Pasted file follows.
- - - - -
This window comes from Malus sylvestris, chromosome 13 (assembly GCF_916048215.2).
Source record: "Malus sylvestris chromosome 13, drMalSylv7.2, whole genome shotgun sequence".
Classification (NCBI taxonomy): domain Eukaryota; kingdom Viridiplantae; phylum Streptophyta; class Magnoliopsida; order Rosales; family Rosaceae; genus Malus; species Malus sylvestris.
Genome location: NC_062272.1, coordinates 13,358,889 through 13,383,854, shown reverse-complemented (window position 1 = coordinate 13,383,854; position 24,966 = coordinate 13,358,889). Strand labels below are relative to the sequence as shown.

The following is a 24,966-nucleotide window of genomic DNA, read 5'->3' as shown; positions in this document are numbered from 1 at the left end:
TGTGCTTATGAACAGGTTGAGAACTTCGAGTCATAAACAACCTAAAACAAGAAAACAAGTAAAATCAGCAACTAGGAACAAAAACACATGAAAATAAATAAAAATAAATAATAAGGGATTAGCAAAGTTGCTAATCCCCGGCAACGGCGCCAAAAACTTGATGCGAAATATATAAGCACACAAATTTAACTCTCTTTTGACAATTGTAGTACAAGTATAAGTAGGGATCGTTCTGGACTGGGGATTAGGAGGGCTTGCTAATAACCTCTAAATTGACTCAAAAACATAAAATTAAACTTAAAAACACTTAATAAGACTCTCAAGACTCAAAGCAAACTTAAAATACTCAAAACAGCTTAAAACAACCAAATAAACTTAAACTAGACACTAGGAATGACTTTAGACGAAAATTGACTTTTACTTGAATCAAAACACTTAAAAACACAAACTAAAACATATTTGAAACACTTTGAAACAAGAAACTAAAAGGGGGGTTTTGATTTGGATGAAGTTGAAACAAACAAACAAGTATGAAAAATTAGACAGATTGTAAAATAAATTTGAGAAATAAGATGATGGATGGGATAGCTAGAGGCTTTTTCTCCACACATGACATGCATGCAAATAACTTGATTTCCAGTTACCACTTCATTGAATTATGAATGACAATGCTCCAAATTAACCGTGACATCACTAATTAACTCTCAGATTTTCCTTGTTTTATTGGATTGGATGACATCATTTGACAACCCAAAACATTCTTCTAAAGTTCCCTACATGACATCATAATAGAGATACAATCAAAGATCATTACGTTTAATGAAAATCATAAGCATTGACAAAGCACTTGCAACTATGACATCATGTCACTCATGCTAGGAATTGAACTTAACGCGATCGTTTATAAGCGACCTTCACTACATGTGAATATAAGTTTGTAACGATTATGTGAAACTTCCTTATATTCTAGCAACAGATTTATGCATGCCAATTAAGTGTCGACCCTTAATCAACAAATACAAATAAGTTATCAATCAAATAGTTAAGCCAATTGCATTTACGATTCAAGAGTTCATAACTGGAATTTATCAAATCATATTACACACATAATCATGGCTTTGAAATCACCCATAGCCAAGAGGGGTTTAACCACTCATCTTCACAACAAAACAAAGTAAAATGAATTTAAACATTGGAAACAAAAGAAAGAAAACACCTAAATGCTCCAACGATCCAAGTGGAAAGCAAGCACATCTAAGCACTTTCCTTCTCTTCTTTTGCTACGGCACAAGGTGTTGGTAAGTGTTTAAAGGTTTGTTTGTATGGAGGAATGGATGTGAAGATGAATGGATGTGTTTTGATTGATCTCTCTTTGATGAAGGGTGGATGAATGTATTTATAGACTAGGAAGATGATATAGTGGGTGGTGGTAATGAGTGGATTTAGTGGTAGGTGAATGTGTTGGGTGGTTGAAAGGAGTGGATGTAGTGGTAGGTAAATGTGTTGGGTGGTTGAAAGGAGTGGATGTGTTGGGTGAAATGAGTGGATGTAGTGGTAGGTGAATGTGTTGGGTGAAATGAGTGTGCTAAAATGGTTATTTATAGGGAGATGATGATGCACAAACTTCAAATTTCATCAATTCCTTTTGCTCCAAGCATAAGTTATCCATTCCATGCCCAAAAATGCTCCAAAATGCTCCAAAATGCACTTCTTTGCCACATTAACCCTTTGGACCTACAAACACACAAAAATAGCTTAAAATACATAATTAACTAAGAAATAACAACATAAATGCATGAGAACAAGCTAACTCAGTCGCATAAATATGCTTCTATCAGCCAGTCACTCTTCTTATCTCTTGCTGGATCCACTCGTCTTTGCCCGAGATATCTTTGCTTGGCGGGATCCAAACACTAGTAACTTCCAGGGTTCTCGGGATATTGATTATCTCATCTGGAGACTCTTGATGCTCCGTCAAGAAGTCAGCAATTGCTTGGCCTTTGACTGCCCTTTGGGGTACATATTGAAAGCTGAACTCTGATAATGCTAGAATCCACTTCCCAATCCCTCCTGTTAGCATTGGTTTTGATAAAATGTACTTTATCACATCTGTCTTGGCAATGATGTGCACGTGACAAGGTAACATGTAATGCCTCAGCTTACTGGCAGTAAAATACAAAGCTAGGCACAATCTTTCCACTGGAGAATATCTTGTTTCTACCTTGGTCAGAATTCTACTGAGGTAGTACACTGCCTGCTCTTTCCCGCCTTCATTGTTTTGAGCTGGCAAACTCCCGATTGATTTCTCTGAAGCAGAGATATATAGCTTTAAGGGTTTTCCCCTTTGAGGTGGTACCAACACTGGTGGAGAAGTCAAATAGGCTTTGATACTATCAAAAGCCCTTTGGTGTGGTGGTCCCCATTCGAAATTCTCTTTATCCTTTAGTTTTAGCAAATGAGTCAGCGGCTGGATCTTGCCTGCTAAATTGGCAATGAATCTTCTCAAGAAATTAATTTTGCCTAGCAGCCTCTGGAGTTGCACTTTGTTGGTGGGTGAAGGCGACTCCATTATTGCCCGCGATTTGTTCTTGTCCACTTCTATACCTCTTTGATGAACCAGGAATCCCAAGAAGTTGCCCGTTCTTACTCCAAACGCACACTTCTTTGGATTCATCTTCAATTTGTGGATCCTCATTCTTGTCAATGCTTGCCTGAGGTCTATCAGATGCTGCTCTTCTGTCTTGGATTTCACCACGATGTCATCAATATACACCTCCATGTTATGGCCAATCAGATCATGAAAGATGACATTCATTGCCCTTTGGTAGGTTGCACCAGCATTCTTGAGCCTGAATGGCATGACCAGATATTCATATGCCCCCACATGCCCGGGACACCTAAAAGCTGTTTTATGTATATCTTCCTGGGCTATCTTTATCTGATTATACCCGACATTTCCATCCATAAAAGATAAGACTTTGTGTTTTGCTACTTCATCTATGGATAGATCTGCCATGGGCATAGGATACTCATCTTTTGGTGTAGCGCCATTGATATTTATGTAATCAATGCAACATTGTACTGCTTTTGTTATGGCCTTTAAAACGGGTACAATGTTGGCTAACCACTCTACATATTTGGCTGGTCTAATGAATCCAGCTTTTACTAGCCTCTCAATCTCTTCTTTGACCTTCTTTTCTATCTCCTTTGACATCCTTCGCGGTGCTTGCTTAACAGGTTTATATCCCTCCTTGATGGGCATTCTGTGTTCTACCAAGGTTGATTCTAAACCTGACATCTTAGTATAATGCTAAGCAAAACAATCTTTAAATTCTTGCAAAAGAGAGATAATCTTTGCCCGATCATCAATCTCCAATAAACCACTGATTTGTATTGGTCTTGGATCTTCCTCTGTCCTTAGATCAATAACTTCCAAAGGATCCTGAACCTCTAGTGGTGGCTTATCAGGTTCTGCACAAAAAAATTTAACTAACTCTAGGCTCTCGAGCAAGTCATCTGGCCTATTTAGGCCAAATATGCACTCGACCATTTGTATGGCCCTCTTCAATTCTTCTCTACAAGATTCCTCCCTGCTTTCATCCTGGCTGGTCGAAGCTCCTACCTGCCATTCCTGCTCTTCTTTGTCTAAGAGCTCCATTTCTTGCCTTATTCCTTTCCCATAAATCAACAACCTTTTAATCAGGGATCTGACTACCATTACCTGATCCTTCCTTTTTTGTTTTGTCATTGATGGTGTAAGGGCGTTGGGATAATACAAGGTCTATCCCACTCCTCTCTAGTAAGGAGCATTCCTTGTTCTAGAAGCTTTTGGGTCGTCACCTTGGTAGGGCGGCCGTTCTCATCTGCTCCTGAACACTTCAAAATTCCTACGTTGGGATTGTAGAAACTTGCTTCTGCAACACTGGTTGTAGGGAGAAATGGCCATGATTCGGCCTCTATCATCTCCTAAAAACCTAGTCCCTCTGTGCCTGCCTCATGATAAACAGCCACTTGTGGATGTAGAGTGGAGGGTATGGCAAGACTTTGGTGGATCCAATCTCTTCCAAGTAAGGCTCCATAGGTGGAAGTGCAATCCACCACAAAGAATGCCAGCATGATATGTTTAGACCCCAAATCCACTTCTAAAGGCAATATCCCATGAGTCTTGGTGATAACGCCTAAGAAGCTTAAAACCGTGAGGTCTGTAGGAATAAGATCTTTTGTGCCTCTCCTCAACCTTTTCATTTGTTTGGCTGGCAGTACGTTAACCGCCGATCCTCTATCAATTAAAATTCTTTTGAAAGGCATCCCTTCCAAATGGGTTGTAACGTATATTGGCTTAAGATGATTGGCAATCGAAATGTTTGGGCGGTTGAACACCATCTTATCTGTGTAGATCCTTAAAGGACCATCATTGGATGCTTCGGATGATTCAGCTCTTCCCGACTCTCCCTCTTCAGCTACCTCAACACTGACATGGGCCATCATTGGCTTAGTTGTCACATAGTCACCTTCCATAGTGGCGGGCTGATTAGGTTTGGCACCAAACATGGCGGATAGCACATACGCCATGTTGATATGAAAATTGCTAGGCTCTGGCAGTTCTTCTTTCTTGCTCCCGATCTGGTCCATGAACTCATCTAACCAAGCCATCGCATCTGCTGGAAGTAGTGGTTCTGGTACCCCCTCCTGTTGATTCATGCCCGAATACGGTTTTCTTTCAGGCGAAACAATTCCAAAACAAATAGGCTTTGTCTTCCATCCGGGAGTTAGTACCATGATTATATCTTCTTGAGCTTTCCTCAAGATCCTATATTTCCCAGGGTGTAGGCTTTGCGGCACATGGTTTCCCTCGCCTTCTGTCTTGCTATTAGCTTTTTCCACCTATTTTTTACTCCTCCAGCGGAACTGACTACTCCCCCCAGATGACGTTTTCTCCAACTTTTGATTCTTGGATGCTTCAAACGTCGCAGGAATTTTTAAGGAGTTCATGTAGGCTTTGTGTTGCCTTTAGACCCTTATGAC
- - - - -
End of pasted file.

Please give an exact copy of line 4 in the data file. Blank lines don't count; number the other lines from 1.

Genome location: NC_062272.1, coordinates 13,358,889 through 13,383,854, shown reverse-complemented (window position 1 = coordinate 13,383,854; position 24,966 = coordinate 13,358,889). Strand labels below are relative to the sequence as shown.